Year 3

For Year 3 modules please see BA Philosophy modules here.

 

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Entry Requirements

A Levels

CCC - for further details on how we review your application please see below

T Levels

Obtain an overall Pass including a C in the core of the T Level and a Pass in the Occupational Specialism. Acceptable pathways: Design, Surveying and Planning for Construction or Digital Production, Design and Development

BTEC

MMM

Scottish highers

BBCCC

Scottish highers advanced

DDD

Irish leaving certificate

6 subjects at H4

Access course

Pass the Access to HE Diploma with 45 credits at Level 3. Humanities and Social Sciences pathway preferred

European Baccalaureate

60%

International Baccalaureate

28 points

GCSE offer

You are required to have Mathematics and English Language at a minimum of Grade C or Grade 4 or above at GCSE.

Additional entry requirements

We welcome applications from students with non-traditional academic backgrounds.  If you have been out of study for the last three years and you do not have the entry grades for our three year degree, we will consider your educational and employment history, along with your personal statement and reference to gain a holistic view of your suitability for the course. You will still need to meet our GCSE English Language and Mathematics requirements.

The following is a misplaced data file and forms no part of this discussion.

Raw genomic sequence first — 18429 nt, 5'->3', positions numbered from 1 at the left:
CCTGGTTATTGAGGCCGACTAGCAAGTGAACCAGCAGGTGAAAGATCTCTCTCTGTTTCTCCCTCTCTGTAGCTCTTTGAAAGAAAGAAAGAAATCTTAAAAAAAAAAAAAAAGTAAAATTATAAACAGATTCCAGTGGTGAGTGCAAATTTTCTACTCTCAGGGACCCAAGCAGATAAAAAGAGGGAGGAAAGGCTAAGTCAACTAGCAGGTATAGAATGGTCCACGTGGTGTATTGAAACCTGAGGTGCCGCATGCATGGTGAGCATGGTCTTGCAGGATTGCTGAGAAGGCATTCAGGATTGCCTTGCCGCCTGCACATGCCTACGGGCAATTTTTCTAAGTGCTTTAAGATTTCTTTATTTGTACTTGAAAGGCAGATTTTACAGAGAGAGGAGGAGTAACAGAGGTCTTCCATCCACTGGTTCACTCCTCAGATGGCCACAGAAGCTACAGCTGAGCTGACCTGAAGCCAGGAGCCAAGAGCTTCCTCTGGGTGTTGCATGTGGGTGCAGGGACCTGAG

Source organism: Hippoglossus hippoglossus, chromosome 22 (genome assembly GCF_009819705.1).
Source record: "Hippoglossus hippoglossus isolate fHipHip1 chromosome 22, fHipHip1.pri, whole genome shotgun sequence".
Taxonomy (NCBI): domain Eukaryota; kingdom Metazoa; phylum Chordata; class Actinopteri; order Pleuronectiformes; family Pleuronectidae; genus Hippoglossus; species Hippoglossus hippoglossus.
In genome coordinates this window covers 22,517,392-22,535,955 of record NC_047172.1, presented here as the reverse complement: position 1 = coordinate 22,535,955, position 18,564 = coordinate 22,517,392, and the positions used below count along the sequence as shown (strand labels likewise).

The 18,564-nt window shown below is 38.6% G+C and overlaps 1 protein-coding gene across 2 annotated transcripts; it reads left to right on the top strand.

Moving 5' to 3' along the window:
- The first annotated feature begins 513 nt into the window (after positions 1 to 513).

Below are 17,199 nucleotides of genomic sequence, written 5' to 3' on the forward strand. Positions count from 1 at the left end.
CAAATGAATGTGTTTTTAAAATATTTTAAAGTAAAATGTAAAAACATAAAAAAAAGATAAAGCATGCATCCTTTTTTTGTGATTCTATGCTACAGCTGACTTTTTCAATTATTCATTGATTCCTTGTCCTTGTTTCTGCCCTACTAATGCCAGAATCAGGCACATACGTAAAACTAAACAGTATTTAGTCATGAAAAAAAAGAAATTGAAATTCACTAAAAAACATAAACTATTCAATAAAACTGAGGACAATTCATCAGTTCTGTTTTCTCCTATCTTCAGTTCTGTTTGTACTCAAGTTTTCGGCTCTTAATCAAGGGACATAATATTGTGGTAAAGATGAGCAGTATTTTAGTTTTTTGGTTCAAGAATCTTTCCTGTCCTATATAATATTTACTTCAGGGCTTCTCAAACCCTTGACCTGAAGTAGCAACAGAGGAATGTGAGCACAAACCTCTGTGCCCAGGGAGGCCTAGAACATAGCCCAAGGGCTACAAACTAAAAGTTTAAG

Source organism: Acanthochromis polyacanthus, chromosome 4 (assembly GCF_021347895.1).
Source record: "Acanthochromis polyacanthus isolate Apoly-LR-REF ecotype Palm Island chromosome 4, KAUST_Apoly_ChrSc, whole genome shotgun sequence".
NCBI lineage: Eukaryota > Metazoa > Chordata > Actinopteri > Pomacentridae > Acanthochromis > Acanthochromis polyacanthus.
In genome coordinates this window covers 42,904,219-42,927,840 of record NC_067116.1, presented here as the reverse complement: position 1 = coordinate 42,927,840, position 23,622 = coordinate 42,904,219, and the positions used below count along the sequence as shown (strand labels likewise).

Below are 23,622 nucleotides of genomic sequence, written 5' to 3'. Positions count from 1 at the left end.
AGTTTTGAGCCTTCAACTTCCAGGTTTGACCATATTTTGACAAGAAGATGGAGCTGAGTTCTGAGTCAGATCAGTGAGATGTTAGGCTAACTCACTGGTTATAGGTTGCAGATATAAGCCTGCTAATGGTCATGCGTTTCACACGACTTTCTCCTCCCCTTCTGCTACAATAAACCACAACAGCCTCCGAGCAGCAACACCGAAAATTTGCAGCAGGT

If you are currently studying your level 3 qualifications, we may be able to give you a reduced grade offer based on these circumstances:  

• You live in an area with low progression to higher education (we use Polar 4, quintile 1 & 2 data)  

• You will be 21 years of age or over at the start of the course  

• You have been in care or you are a young full time carer  

• You are studying at a school which our Outreach Team are working closely with  

 

Alternative Entry Requirements 

 

UEA recognises that some students take a mixture of International Baccalaureate IB or International Baccalaureate Career-related Programme IBCP study rather than the full diploma, taking Higher levels in addition to A levels and/or BTEC qualifications. At UEA we do consider a combination of qualifications for entry, provided a minimum of three qualifications are taken at a higher Level. In addition some degree programmes require specific subjects at a higher level. 

Important note